Remove your Silestone countertops in just a few steps.

How to Remove Silestone Countertops From Cabinets

by Mary Evett

Silestone is a type of engineered stone that is made up almost entirely of quartz. Since Silestone counters are installed in large, heavy pieces, or slabs, having them professionally removed can add significantly to the bottom line of a kitchen remodeling project. If you're looking to replace the Silestone countertop in your kitchen, you may be able to cut costs by enlisting the help of a friend to remove the old Silestone yourselves.

Disconnect the plumbing connections from the sink. Turn the water shut-off valve, located underneath the sink, to the off position. Switch the faucet on to drain the remainder of the water in the line. Twist the hoses that are attached to the faucet beneath the sink until they are disconnected.

Use a razor blade or utility knife to carefully cut the epoxy or silicone seal around the faucet, sink and counter. Score any silicone seams in the countertops and underneath the counters as well. Lift the faucet out of the Silestone countertop to remove it.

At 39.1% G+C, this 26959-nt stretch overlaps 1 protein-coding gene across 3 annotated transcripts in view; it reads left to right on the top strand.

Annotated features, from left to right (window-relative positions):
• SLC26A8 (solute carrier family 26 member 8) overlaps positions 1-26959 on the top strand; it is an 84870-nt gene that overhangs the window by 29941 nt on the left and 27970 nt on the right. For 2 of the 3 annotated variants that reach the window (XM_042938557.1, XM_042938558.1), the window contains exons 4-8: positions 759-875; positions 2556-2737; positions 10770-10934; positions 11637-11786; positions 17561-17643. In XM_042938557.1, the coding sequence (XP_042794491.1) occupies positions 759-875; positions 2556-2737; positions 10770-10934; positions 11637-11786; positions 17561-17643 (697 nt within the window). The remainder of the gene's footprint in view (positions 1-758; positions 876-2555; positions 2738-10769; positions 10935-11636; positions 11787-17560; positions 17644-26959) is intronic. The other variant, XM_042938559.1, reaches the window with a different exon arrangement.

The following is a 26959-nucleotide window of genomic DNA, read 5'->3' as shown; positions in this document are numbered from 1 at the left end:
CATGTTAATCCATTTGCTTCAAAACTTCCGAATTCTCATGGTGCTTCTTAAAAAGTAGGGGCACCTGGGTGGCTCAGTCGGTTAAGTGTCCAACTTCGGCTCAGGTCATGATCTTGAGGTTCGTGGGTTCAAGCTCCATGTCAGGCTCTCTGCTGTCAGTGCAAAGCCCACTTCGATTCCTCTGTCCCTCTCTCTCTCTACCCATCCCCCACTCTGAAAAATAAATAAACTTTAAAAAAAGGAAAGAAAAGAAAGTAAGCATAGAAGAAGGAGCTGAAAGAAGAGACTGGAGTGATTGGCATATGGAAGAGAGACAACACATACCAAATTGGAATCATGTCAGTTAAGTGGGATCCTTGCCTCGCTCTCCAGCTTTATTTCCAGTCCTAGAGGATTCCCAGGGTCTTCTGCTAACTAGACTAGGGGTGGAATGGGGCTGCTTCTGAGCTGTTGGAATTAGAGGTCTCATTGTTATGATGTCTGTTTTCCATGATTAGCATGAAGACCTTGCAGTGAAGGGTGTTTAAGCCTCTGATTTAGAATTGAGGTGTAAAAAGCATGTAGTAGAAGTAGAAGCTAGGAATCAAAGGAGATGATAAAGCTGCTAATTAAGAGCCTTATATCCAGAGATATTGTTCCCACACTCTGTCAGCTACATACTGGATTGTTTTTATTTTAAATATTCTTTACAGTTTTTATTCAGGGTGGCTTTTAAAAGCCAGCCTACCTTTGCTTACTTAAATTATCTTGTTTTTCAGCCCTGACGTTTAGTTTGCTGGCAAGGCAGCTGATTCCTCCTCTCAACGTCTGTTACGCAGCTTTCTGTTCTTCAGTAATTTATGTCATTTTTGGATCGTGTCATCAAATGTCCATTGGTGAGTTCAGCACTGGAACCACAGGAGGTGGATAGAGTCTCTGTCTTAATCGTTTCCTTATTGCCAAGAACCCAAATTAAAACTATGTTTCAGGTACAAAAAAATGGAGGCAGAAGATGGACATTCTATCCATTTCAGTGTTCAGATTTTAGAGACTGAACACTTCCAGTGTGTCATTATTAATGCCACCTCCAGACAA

Place a pry bar underneath the front of the countertop and tap it with a rubber mallet so that it slides between the countertop and cabinet. Using constant pressure, push the pry bar down until the Silestone pops from the cabinet. Work your way around the entire front of the counter.

Pry the Silestone slab up and place a thin piece of wood measuring the length of the countertop as close to the back of the counter as possible. Carefully lower the countertop back down onto the cabinet.

Push the front of the countertop down so that the silicone seal between the countertop and the wall or backsplash is broken and the Silestone pops up. Use a pry bar to pry the countertop away from the wall, working from underneath the cabinet if it won't budge.

With the help of an assistant, lift the countertop from away from the cabinets.

Items you will need

  • Safety glasses
  • Razor blade or utility knife
  • Rubber mallet
  • Pry bar
  • Thin piece of wood


  • Double check to make sure that everything attached to the counter has been removed before prying the Silestone off.
  • Additional time scoring the epoxy and silicone may be required for stubborn spots where the countertop is difficult to pry off.


  • Wear safety glasses while removing the countertop.

About the Author

A mother of three and graduate of the University of Texas, Mary Evett is the online pregnancy expert who contributes to and CBS Local. Her passion for DIY projects is showcased monthly on the craft blog, My Crafty Spot. She is the author of the blog, Just Mom Matters.

Photo Credits

  • Jupiterimages/Stockbyte/Getty Images